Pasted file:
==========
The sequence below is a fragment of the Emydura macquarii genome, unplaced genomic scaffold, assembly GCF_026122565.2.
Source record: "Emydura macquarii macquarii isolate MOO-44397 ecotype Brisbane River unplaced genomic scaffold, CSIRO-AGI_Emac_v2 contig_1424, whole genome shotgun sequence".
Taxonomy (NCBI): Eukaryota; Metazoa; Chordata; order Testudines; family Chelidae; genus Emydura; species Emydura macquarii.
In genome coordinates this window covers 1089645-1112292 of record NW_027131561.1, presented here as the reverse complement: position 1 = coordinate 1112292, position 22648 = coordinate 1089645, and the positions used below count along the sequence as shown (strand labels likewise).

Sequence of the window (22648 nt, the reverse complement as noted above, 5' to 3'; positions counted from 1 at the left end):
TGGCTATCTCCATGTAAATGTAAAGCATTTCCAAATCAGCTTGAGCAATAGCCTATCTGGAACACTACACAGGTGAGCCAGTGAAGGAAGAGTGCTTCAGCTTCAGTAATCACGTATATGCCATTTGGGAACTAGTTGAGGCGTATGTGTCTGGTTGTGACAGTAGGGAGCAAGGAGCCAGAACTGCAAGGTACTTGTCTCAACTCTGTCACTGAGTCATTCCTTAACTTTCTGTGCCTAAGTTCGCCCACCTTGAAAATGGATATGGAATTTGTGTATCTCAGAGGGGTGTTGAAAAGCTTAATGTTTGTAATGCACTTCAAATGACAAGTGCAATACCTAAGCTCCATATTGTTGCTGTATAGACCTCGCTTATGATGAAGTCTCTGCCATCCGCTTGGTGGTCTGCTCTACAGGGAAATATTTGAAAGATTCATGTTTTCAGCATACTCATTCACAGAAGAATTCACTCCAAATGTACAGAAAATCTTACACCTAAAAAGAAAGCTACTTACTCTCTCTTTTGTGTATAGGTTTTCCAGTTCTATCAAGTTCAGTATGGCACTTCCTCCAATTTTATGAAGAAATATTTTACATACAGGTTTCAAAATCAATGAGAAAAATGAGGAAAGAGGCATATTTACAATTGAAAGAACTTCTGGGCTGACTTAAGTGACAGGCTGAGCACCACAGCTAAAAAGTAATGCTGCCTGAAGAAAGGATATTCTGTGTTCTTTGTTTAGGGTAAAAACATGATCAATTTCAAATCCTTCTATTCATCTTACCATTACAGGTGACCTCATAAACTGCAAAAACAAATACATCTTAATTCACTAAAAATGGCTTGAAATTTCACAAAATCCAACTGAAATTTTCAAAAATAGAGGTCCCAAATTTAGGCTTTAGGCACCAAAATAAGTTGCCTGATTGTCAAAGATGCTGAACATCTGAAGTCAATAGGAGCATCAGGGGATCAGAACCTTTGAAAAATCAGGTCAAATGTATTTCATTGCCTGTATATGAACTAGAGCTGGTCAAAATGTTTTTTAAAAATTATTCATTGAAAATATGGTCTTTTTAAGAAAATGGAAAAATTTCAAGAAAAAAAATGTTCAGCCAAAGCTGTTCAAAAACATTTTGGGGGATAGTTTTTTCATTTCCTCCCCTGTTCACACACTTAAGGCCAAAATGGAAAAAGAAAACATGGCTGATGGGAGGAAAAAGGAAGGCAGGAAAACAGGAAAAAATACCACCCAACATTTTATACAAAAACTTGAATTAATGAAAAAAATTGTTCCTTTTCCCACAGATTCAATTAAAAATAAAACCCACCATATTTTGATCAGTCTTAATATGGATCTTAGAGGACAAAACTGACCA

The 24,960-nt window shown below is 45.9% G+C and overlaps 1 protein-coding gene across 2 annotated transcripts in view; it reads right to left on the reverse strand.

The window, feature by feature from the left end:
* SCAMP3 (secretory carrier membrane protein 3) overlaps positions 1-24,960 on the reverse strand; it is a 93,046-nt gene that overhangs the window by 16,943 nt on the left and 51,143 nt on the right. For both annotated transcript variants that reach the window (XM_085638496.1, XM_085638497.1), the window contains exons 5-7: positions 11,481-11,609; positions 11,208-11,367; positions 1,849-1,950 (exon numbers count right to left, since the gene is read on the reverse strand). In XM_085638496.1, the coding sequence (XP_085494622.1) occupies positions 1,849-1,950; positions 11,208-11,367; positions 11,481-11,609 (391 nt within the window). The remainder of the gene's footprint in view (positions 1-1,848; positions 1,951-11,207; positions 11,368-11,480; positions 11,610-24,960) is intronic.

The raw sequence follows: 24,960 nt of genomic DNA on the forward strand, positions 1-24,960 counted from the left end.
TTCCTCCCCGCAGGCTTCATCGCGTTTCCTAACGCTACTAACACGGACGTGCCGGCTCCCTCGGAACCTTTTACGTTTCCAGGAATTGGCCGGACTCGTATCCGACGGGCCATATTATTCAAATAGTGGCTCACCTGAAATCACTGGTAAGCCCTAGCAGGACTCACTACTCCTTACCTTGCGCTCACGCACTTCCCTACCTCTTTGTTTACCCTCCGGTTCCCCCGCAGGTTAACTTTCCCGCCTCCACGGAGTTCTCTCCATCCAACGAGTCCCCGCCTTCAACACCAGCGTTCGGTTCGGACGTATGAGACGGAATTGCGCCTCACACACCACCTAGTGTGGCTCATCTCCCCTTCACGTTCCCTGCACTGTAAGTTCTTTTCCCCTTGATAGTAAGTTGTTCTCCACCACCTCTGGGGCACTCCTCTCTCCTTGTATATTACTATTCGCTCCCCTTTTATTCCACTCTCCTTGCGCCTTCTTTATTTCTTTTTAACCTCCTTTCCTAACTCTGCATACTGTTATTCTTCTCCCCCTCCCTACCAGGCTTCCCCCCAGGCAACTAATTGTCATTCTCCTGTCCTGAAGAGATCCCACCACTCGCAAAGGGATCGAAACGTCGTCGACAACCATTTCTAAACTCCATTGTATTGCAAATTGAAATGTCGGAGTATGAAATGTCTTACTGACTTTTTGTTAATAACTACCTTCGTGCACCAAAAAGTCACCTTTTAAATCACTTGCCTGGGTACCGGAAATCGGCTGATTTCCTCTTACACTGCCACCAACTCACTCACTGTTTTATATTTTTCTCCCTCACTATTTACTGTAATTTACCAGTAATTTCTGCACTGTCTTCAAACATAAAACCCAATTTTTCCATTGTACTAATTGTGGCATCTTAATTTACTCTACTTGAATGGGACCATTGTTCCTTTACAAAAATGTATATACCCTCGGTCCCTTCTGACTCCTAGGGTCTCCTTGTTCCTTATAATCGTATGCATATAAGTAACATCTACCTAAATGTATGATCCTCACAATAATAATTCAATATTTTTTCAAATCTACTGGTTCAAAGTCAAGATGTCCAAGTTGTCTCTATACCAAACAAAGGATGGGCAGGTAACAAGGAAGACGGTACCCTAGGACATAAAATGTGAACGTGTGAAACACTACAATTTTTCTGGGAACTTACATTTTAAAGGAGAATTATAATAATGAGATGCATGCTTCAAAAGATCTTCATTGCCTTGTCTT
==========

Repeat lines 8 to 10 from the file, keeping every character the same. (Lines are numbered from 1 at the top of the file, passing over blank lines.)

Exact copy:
The window, feature by feature from the left end:
* SCAMP3 (secretory carrier membrane protein 3) overlaps positions 1-24,960 on the reverse strand; it is a 93,046-nt gene that overhangs the window by 16,943 nt on the left and 51,143 nt on the right. For both annotated transcript variants that reach the window (XM_085638496.1, XM_085638497.1), the window contains exons 5-7: positions 11,481-11,609; positions 11,208-11,367; positions 1,849-1,950 (exon numbers count right to left, since the gene is read on the reverse strand). In XM_085638496.1, the coding sequence (XP_085494622.1) occupies positions 1,849-1,950; positions 11,208-11,367; positions 11,481-11,609 (391 nt within the window). The remainder of the gene's footprint in view (positions 1-1,848; positions 1,951-11,207; positions 11,368-11,480; positions 11,610-24,960) is intronic.

The raw sequence follows: 24,960 nt of genomic DNA on the forward strand, positions 1-24,960 counted from the left end.